While infrastructural linkages are better bridging North Korea and Russia, to really turn Rajin into a logistics hub would likely require massive changes to the political situation on the Korean Peninsula. So far, it seems that the only alterations have been negative. In the wake of the purge and subsequent assassination of North Korean leader Kim Jong-un’s uncle late last year, Yonhap reports that the country’s trade ties with China have soured. Beijing is reportedly no longer leasing the other two piers at the port, if it ever was. An earlier Joong Ang Daily article from November 2013 (ironically published around the same time as this Forbes article, which makes it sound as if Rason is open for business) called the Rason special economic zone a “ghost town.” Joong Ang Daily also claimed that construction on the Russian-owned pier had stopped, too. (The North Korean Economy Watch blog has more on the confusion surrounding Rason’s current status.)

Yet even if works within the special economic zone have temporarily stalled, the improved railway and maritime connections from the Port of Rajin are still notable developments worth considering in relation to the Arctic shipping network. As the map below shows, Rajin falls squarely within the group of ports in Northeast Asia at which ships transiting the NSR either arrived at or departed from in 2013. Three of these ports, Busan, Qingdao, and Tianjin, fall within the top 10 busiest container ports in the world.

Rajin’s location in relation to other ports in Northeast Asia. (Cryopolitics)
Rajin’s location in relation to other ports in Northeast Asia. (Cryopolitics)
The Mongolian dark horse

The dark horse in the story of Rajin’s errant modernization efforts is Mongolia. The landlocked country’s president, Tsakhiagiin Elbegdorj, traveled to North Korea for a four-day visit in November, though he did not meet with Kim Jong-un. Blogger Scott LaFoy notes that the Mongolia-DPRK relationship could be driving at energy security, for Mongolia has oil but not refineries, while North Korea has refineries but little oil. According to Forbes, Ulaanbaatar-based company HBOil, which has a 20% stake in the DPRK’s state-dominated Korean Oil Exploration Corporation, is interested in investing in an oil refinery on North Korea’s west coast. The Seungri refinery within the Rason zone, built with Russian technology, seems a likely candidate, although it is on the east coast. Should the Rason special economic zone’s port and oil refinery together take off, this could amplify North Korea’s ability to benefit from its position at the eastern end of the NSR. The passage has the potential to turn into an Arctic energy corridor, with 2/3 of the vessels traveling eastbound last year carrying hydrocarbons (NSR Administration).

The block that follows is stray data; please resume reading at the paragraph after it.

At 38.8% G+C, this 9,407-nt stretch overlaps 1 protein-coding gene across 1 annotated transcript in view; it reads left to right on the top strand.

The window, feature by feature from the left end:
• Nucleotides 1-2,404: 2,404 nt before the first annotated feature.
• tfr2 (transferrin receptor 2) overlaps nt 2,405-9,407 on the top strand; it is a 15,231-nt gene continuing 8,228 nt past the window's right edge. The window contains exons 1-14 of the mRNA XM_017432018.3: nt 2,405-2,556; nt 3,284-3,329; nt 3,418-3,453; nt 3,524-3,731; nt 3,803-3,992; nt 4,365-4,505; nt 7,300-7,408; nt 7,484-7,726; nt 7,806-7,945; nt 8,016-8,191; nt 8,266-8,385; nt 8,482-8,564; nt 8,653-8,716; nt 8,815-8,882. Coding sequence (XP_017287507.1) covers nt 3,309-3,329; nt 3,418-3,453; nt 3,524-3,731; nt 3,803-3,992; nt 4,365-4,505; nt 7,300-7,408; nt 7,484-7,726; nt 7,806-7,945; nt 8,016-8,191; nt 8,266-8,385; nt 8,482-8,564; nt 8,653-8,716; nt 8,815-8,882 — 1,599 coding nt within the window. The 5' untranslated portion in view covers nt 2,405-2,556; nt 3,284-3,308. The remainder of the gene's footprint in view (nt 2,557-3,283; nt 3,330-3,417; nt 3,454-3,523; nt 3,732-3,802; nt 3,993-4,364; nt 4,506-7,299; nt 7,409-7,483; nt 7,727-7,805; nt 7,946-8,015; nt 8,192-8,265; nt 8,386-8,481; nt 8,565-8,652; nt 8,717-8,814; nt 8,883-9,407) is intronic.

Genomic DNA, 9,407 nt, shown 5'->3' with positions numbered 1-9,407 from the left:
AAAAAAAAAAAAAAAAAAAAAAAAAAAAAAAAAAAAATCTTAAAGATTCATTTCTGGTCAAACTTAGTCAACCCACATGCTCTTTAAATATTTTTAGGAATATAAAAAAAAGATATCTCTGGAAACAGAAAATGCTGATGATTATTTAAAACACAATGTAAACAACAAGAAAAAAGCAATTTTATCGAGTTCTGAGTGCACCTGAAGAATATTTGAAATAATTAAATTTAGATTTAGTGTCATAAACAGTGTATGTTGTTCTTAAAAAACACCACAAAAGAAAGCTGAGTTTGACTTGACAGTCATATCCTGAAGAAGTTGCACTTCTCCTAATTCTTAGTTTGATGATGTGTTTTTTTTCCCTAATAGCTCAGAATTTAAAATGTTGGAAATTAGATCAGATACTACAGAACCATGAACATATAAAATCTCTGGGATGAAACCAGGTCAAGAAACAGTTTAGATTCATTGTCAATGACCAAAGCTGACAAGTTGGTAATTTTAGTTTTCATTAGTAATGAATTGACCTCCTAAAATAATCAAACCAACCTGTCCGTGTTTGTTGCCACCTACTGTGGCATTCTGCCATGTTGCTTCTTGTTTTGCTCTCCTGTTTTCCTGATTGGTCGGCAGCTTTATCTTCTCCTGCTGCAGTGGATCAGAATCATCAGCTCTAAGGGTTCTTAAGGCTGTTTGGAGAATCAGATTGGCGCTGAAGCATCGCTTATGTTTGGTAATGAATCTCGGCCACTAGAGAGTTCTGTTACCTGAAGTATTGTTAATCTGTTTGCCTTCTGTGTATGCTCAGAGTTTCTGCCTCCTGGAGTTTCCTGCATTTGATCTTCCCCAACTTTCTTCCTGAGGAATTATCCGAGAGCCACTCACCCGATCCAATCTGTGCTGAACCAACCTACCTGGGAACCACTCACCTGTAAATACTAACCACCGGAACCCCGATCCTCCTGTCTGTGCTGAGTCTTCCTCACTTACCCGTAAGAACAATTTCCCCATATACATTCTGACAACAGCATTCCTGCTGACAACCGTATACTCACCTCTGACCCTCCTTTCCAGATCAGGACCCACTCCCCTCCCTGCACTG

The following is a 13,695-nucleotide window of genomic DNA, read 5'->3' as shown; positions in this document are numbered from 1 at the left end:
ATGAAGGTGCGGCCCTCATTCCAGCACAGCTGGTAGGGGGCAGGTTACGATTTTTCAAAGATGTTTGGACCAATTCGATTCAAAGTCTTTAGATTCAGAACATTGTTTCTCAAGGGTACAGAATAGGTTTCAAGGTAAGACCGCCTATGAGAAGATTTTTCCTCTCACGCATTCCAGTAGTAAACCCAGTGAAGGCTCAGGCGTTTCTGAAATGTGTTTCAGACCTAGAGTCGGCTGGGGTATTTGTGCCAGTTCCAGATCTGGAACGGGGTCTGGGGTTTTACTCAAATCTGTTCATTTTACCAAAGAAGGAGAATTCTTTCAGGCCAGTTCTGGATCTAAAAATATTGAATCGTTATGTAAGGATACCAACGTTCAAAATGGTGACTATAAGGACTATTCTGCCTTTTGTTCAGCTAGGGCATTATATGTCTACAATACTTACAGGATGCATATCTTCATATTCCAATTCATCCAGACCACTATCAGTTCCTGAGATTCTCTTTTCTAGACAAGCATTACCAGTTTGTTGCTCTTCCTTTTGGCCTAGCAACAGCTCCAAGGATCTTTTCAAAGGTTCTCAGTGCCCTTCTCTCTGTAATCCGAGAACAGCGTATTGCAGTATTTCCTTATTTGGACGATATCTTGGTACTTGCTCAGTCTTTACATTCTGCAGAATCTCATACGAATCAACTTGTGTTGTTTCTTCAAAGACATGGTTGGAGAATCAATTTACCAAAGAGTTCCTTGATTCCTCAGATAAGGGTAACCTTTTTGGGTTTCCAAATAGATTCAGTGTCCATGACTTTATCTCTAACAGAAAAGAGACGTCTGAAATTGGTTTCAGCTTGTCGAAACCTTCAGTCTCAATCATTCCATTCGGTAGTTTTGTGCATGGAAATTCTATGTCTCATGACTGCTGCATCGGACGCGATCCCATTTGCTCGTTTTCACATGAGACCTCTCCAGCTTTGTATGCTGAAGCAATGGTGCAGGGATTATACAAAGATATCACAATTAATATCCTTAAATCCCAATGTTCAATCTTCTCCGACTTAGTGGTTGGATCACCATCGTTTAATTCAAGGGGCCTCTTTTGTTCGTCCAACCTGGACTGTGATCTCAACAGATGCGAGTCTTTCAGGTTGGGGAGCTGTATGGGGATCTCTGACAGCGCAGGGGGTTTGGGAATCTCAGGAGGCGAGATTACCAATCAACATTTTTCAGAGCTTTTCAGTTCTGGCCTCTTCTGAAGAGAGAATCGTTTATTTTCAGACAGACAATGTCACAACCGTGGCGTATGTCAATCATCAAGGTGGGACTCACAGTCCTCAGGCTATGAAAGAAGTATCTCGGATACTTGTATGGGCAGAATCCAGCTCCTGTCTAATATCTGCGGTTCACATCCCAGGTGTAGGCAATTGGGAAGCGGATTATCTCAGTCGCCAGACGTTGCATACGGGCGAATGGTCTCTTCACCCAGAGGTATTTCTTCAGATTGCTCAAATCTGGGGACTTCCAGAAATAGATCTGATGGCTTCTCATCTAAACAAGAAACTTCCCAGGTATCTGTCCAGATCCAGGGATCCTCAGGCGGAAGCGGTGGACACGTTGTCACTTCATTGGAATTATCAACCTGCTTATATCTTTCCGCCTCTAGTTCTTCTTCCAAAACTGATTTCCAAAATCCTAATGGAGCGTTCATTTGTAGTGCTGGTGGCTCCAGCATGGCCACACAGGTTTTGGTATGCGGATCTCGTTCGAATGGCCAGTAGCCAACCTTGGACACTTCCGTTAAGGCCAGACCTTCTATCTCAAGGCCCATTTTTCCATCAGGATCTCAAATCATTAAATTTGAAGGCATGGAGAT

Mongolia and North Korea are two countries on the sub-Arctic’s periphery that could play a role in connecting the Arctic region to the economic powerhouses of East Asia, albeit decades down the line. The two peripheral countries are closer to the Arctic than China, Japan, and South Korea. These three countries are observers in the Arctic Council, but North Korea and Mongolia are not, though the latter has supposedly applied for observer status. As the Wall Street Journal notes, Rajin “has big potential as a port for landlocked east Jilin and Heilongjiang provinces.” With its northernmost latitude at 53°33′N, Heilongjiang is also China’s northernmost province and one sometimes mentioned by Chinese officials to bolster their country’s claims to be a “near-Arctic state.” Access to the port at Rajin would bring northeastern China that much closer to the Arctic via the NSR.

A long way yet to the poles

Despite the arrival of one ship from the NSR to the once moribund-looking port of Rajin last year, North Korea still has a long way to go before it catches up to its neighbor to the south. 500 miles down the east coast of the Korean Peninsula lies the Port of Busan, in South Korea, a country well on its way to becoming a fully-fledged polar state. It was here at the Yeongdo shipyard in 2009 that Hanjin Heavy Industries completed construction of one of the world’s most modern icebreakers: South Korea’s RV Araon. Given the intermittent modernization efforts of the Rason special economic zone, North Korea will not become a polar state with capabilities like those of South Korea anytime soon.

This post first appeared on Cryopolitics, an Arctic News and Analysis blog.


Mia Bennett

Mia Bennett is an assistant professor in the Department of Geography and School of Modern Languages & Cultures (China Studies Programme) at the University of Hong Kong. Through fieldwork and remote sensing, she researches the politics of infrastructure development in frontier spaces, namely the Arctic and areas included within China's Belt and Road Initiative. Read Mia Bennett's articles

Do you want to report an error or a typo? Click here!

Leave a Reply

Note: By submitting your comments, you acknowledge that Radio Canada International has the right to reproduce, broadcast and publicize those comments or any part thereof in any manner whatsoever. Radio Canada International does not endorse any of the views posted. Your comments will be pre-moderated and published if they meet netiquette guidelines.
Netiquette »

Your email address will not be published. Required fields are marked *